but a lack of awareness and reporting, partic-
ularly during the earlier decades of European
expansion, almost certainly belies their true
extent. Historically, wildlife diseases have been
considered important only when agriculture or
human health have been threatened. However,
because of outbreaks of disease in endangered
species (7), increasing veterinary involvement
(8, 9), and advances in host-parasite population
biology (4, 10), the threat of wildlife diseases is
now taken more seriously (11–13).
Common Causal Themes
The increasing number of wildlife EIDs may
reflect increasing vigilance, but parallels be-
tween causal factors driving the emergence of
human and wildlife EIDs suggest that this trend
is valid (14) (Fig. 1). Disease emergence most
frequently results from a change in ecology of
host, pathogen, or both (15). Human population
expansion has driven the emergence of EIDs
via increasing population density, especially in
urban areas (dengue, cholera), and encroach-
ment into wildlife habitat (Ross River virus
disease) (2, 16). This encroachment may have
been a key factor in Africa for the global emer-
gence of Marburg and Ebola viruses and human
immunodeficiency virus (HIV) (2, 17). Pres-
sures of human encroachment on shrinking
wildlife habitat also cause increased wildlife
population densities and the emergence of wild-
life EIDs (11–13, 18). The international move-
ment of livestock and modern agricultural prac-
tices have led to EIDs such as rinderpest in
Africa and bovine spongiform encephalitis
(BSE) in Europe. Similar situations occur in
wildlife populations managed either in situ or in
captivity. The extent of in situ management
may be substantially underestimated. Recent
analysis (19) suggests that 15,000 tons of pea-
1
Institute of Ecology, University of Georgia, Athens,
GA 30602, USA.
2
Infectious Disease and Pathology
Activity, Division of Viral and Rickettsial Diseases,
National Center for Infectious Diseases, Centers for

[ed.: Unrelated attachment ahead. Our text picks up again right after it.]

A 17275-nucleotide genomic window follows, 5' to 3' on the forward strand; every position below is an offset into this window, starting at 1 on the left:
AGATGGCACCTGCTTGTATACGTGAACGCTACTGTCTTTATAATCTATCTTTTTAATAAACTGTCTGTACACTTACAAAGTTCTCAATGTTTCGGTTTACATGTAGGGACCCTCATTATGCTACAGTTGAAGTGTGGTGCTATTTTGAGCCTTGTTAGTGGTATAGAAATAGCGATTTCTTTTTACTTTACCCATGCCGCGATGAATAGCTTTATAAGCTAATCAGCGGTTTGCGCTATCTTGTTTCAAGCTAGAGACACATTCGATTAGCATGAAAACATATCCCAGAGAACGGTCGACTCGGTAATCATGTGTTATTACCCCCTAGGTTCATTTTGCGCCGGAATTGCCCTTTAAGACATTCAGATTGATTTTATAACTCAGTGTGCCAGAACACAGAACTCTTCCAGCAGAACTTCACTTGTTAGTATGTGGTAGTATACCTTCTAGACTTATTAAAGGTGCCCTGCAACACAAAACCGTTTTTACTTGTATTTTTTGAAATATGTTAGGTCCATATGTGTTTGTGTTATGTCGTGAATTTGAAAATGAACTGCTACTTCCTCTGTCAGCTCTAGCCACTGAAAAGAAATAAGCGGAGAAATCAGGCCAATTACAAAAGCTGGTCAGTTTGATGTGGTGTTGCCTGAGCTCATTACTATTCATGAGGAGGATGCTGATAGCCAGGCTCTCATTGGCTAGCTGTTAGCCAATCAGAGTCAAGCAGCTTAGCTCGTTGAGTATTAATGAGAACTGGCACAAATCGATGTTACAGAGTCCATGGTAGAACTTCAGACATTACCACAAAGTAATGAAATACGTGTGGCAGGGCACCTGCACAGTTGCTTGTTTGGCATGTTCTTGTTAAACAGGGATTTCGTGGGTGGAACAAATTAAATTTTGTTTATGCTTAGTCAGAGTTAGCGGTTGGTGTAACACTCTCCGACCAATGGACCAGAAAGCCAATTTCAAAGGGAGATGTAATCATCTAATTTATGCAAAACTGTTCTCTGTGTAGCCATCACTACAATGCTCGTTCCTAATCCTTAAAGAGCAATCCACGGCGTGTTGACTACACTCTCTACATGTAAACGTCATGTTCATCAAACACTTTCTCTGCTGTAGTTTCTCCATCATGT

Disease Control and Prevention, Atlanta, GA 30333,
USA.
3
Institute of Zoology, Zoological Society of Lon-
don, Regent’s Park, London NW1 4RY, UK.
4
Australian
Animal Health Laboratory, CSIRO, Private Bag 24,
Geelong, Victoria 3220, Australia.
*To whom correspondence should be addressed. E-
mail: daszak@uga.edu
Fig. 1. The host-parasite ecological
continuum (here parasites include
viruses and parasitic prokaryotes).
Most emerging diseases exist
within a host and parasite contin-
uum between wildlife, domestic
animal, and human populations.
Few diseases affect exclusively any
one group, and the complex rela-
tions between host populations
set the scene for disease emer-
gence. Examples of EIDs that over-
lap these categories are canine dis-
temper (domestic animals to wild-
life), Lyme disease (wildlife to hu-
mans), cat scratch fever (domestic
animals to humans) and rabies (all
three categories). Arrows denote
some of the key factors driving
disease emergence.
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nuts are fed annually to United Kingdom gar-
den birds. This form of provisioning has led to
the emergence of infection by Salmonella ty-
phimurium DT40 and Escherichia coli 086:
K61 in Britain and Mycoplasma gallisepticum
in the United States. because of a high density
and diversity of birds at feeding stations (19).
The maintenance of brucellosis in bison in the
Grand Teton National Park (United States) is
related to the presence of disease in managed
sympatric elk (20). Even changes in arable
farming may lead to disease emergence, such as
the shift in agriculture from the eastern United
States to the Midwest, which allowed refores-
tation of New England, providing the condi-
tions for Lyme disease emergence (21).
Anthropogenic global climate change is
likely to cause major changes to the geographic